Last Looks

Last Looks

Out this week is a Hollywood-set mystery that puts a green spin on the weirdo obsessive detective type.

Last Looks by Howard Michael Gould introduces Charlie Waldo. He was an LA police detective before something bad (but predictable) happened, driving him to live in a tiny house in the woods in solitude. He’s decided, in order to minimize his impact on the world, that he can only own 100 things at any time. (Don’t feel too sorry for him. Those 100 things include a laptop, an iPhone, and a Kindle.)

An ex-girlfriend PI ropes him into getting involved in a celebrity case. Famous British actor slumming it on a TV show (and rotten to everyone) is a raging alcoholic. When his wife is murdered at home, he’s the obvious suspect, but the head of the studio wants to protect his cash cow and thinks bringing an infamous policeman out of retirement is an excellent distraction.

Last Looks

Gould knows the Hollywood setting well, since he’s a TV producer and writer. I kept thinking of Alan Rickman as the actor (although I have no idea whether that’s intentional or why I got that impression), with an overlay of the classic drunks, like Richard Burton. The scenes on his set filming were my favorites.

The book’s flaws are those typical of the genre: Waldo survives a lot more beatings and damage than a normal human could, and the women are there only as sex objects or victims. The exception is the ball-busting defense attorney, who seems to have wandered in directly from How to Get Away With Murder. But typical of things written by men of a certain age, one of the LA things that gets satirized is the fancy rich private school, complete with hot young schoolteacher.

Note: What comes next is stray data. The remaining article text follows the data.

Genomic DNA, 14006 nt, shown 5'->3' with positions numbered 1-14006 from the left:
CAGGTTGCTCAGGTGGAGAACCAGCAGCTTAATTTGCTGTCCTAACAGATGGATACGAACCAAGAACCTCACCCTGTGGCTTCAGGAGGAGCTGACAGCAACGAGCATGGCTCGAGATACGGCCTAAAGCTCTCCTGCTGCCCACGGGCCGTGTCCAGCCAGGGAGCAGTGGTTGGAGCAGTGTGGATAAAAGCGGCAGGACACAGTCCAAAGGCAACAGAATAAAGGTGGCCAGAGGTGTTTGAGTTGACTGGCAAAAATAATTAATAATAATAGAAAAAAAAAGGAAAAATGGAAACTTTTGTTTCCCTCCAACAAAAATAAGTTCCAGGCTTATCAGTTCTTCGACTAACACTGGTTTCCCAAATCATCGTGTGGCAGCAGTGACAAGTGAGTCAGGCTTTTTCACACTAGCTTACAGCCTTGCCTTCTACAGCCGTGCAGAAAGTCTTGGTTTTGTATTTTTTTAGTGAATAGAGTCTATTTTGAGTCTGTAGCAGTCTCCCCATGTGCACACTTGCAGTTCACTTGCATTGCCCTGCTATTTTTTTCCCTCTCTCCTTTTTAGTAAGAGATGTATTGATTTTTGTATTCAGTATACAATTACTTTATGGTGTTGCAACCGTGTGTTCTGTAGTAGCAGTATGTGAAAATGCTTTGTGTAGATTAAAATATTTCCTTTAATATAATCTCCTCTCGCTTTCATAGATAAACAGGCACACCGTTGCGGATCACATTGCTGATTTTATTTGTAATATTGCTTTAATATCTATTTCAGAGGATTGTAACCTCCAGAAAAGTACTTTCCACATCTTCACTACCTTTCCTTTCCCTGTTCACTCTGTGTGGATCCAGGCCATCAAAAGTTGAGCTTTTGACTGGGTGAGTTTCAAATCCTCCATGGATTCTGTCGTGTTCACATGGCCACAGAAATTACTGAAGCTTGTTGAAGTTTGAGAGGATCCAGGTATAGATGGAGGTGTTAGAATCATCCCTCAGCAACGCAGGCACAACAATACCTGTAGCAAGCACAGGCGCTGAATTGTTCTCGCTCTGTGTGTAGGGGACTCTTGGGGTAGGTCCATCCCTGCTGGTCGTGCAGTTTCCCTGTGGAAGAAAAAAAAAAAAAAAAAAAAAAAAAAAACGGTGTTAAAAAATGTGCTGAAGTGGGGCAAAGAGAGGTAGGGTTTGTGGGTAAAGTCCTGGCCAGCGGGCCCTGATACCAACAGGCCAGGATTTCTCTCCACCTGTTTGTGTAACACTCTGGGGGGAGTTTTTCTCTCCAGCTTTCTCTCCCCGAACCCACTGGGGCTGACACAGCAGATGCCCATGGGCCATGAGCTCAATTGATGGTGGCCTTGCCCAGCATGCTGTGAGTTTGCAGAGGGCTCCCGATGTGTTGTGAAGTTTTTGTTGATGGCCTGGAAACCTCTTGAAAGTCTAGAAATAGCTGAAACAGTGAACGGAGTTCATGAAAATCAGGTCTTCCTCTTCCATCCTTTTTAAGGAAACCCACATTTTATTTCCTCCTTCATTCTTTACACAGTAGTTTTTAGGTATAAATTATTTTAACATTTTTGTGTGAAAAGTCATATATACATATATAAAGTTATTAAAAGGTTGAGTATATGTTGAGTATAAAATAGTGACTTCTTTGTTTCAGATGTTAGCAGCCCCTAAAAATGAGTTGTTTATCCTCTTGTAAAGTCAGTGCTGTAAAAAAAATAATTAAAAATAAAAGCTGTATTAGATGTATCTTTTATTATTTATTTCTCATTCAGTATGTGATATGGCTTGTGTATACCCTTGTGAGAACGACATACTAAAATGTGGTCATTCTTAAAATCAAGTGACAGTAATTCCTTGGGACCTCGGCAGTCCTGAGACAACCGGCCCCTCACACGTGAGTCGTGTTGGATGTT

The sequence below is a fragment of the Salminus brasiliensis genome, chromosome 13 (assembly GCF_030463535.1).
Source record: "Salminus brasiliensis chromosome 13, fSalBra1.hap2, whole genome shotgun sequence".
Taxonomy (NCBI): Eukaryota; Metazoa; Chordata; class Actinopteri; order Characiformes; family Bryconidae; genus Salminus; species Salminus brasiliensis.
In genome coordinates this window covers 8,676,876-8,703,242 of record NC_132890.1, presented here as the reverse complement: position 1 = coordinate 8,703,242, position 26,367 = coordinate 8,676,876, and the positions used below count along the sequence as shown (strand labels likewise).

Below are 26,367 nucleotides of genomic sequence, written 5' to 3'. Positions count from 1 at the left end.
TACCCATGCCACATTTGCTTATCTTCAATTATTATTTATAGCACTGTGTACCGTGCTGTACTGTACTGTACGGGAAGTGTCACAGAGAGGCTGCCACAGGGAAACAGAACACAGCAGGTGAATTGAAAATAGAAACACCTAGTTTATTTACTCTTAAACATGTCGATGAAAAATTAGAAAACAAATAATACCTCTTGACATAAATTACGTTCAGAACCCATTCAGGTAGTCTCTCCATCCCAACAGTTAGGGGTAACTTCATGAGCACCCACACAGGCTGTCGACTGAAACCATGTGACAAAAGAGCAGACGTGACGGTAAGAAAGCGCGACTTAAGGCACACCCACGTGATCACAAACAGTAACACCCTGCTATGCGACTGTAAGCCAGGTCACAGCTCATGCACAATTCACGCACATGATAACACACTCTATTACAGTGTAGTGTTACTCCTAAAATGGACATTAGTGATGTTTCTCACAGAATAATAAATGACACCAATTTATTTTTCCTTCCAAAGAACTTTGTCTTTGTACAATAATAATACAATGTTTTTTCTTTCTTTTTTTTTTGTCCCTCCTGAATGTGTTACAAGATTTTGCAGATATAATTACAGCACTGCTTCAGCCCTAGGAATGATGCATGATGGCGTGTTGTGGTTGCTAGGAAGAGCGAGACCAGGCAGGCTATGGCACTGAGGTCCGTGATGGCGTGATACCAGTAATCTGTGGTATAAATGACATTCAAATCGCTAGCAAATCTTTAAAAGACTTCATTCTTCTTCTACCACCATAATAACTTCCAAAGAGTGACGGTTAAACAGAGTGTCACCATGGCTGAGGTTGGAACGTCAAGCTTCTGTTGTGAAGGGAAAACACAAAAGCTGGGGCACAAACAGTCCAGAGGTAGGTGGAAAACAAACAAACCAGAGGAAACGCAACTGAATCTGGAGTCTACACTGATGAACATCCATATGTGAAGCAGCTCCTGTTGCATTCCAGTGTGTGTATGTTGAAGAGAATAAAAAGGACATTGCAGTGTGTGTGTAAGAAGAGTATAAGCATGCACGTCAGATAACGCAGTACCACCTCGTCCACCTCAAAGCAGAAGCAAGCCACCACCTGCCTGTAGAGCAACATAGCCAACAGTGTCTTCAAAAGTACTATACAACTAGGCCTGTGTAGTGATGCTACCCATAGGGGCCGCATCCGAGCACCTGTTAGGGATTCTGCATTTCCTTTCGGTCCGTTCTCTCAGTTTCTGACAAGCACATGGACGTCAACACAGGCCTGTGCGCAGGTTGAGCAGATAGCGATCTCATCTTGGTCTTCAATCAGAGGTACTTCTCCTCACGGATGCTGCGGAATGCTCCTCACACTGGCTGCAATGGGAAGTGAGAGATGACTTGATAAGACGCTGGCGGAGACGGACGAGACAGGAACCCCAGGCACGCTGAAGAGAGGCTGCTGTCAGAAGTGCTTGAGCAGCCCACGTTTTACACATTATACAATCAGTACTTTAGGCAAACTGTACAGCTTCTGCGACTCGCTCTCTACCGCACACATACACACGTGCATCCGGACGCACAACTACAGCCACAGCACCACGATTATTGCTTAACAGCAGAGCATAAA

Waldo also gets a little tiring in large quantities. Most mysteries I read through in a couple of hours in one sitting, in order to keep all the characters and clues in active memory. This one I enjoyed more over several days in smaller chunks, since his self-flagellation about sustainability, particularly as he’s trying to get around with only a bike, can be repetitive.

It’s not a solvable mystery, anyway, as few today are. It’s a crime thriller, with various showdowns and violent threats included. The appeal is the humor of the outsider wandering through the crazy LA scene.

It should surprise no one to find out that this was originally intended to be a TV series, and it’s now been optioned for film. (The publisher provided a review copy.)

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